get-in-shape-1

I love seeing people get excited about learning how to get in shape. The more people take steps towards improving their fitness and health, the better. I’m a firm believer that any exercise is better than no exercise, but I’m also a believer that knowing your exercise goals greatly increases your chance of succeeding.

In an effort to help people better figure out what it is they want to achieve, I’ve split it up into three broad styles. Obviously there’s a lot of differences within each style, but each one defines a distinctly different mindset when approaching exercise.

The first 2 styles to consider when deciding how to get in shape:

  • Style 1 is a complete focus on muscle and weight gain. 

    This style consists of people who believe the only reason to lift weights is to gain muscle. With this style, all energy is put into consistently gaining weight and muscle. There’s nothing wrong with deciding to focus 100% on this, but it’s a decision that needs to made consciously. Complete focus on weight and muscle gain means losing the benefits of cardiovascular exercise. 

  • Style 2 is a complete focus on losing weight. 

    You can visit pretty much any gym and see this style in action. These people walk straight past the weights and hang out in the cardio room for a bit, and then leave. Cardio and losing weight are both awesome, but you’d miss out on the awesome benefits of lifting weight if you focus on them 100%.

These two styles represent complete opposite ends of the spectrum. The first one represents the end where you’re completely focused on building muscle, while the second one represents the end where you’re completely focused on losing weight.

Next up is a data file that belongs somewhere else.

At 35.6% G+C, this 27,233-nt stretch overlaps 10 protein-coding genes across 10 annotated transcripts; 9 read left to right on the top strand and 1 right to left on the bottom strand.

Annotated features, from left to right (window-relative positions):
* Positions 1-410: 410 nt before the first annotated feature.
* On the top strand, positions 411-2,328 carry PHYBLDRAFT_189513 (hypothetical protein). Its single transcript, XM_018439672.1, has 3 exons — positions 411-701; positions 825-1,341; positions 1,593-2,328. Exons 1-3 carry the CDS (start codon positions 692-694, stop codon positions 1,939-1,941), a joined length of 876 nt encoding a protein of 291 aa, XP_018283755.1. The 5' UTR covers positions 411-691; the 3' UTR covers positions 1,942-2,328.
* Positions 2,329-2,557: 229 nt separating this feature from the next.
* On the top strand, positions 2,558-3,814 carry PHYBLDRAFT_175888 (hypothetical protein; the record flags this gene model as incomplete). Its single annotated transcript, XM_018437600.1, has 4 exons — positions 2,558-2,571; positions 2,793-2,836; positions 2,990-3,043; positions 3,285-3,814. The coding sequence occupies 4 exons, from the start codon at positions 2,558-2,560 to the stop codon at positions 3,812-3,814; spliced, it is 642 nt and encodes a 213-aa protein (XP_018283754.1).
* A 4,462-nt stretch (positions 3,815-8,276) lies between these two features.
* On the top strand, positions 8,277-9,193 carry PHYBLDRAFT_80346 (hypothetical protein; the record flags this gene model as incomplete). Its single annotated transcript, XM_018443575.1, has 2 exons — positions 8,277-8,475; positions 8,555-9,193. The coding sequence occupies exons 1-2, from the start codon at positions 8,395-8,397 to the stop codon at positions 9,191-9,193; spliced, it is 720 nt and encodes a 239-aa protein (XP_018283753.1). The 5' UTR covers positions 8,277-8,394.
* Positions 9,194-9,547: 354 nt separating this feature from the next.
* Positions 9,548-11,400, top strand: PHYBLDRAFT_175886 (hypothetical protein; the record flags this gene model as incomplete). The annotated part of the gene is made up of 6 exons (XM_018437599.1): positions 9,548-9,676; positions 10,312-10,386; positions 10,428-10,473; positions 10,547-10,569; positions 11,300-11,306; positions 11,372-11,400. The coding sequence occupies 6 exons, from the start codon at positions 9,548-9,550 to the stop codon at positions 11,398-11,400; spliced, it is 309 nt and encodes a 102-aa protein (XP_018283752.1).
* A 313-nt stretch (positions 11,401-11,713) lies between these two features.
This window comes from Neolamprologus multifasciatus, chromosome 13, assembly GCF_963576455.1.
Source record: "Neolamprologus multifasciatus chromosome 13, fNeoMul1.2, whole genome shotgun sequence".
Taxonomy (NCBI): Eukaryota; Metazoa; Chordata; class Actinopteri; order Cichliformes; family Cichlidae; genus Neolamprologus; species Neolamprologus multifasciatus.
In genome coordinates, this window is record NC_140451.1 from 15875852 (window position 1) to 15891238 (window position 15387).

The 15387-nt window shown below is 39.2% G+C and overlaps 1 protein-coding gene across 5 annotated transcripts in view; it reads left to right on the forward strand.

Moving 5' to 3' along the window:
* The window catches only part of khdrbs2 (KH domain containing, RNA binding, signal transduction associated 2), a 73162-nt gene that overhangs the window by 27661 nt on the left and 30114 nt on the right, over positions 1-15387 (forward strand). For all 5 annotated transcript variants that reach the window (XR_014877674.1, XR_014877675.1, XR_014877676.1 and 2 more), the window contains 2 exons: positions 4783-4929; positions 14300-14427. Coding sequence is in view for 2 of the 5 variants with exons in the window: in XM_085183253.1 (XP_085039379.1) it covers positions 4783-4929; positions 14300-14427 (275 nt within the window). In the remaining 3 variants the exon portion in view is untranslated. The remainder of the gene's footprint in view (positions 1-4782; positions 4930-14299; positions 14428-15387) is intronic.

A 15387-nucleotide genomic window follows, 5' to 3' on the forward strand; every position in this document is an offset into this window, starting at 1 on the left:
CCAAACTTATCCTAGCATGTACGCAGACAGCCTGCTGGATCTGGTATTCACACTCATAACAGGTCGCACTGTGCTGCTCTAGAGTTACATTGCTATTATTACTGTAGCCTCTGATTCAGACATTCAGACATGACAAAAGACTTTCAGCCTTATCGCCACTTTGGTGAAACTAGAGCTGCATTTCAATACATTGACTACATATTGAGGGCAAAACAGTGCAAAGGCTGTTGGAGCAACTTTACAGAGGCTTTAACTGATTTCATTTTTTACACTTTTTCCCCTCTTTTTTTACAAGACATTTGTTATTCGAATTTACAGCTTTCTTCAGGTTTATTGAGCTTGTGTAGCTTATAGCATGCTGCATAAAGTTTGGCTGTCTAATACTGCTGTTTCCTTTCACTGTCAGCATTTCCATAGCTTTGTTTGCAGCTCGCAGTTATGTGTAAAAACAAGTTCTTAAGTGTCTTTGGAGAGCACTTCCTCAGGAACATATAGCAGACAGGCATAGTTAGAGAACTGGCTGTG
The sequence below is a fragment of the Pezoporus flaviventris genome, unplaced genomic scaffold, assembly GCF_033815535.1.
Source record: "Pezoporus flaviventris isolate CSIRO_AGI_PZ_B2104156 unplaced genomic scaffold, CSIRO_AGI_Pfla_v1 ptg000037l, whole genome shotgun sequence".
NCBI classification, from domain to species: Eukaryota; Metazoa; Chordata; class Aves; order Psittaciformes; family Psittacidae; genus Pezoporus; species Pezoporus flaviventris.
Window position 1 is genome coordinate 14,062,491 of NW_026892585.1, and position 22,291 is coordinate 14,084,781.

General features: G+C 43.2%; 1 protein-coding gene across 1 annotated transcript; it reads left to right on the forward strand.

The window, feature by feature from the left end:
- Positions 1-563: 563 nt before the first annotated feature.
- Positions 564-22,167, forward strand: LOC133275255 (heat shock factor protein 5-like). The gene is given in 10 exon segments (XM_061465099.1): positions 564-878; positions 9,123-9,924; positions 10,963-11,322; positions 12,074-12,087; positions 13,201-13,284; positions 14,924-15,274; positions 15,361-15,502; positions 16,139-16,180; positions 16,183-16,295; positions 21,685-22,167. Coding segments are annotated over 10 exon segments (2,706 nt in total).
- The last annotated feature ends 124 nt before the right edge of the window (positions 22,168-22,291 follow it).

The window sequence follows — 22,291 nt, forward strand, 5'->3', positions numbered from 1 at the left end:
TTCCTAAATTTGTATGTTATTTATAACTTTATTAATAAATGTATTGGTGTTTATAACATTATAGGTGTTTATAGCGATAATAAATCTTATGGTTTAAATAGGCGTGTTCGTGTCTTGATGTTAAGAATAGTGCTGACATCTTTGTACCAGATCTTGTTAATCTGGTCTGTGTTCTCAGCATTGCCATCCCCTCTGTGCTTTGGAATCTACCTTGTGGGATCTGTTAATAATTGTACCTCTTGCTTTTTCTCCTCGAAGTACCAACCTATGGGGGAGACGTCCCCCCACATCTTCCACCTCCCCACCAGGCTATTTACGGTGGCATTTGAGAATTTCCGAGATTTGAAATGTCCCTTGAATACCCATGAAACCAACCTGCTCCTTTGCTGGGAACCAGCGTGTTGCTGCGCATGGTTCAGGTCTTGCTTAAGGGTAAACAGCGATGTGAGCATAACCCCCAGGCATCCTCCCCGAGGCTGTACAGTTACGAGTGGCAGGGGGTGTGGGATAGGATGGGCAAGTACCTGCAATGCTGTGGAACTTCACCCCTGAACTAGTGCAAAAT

The problem with these two styles are that they’re extreme. It’s hard work to achieve anything with exercise, regardless of what direction you go. The difference is, when you go to the extremes on either end, you put unnecessary stress on you’re body. Finding the mid-point between these two styles is ideal.

The 3rd (and best) style to consider when deciding how to get in shape:

  • Style 3 represents what I call an “athletic” build. 

    Using this strategy involves splitting your time between lifting weights and cardiovascular exercise. It’s a happy medium between the other two. You might not end up competing in any body-building competitions, or walking down any runways with this style. You’ll be better off for it though because your body won’t be subjected to those extremes. The problem with shooting for an athletic build, is it’s difficult to find information on.

Why break it down into 3 styles? Doesn’t that over simplify fitness?

Most people simply want to get in shape; not gain mass amounts of muscle, or lose every ounce of fat on their body. Most people just want to become healthier and simplifying fitness into 3 styles makes it much easier to define what the goal really is.

All that’s needed to really make a difference in your health is a simple grasp of what you’re trying to accomplish.

Stay tuned. The next 3 posts will be going into these three styles in more detail.

-Adam Conway

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Check out my new site!: Simplify Adam

Photo Cred:http://www.top-dating-coach.com/wp-content/uploads/2012/10/get-in-shape-1.gif

Land Icebergs

Many people know the deal with icebergs thanks to events such as the Titanic or even The Titanic (which no doubt informed a handful of movie-goers who had no clue it was real).

Many more people have probably seen a picture like this at some point in their life:

iceberg

Icebergs are crazy cool and crazy big. They look innocent enough, but when you see the full picture, it’s far from innocent.

Cars are pretty similar.

You see a new car with a sticker that says $30,000 for example (that’s the average price of a new car). It’s a decent amount of money for sure, but there’s lots of things screaming in your face telling you not to worry. There’s the chance of negotiating on price, making car payments, warranties, and 0% interest.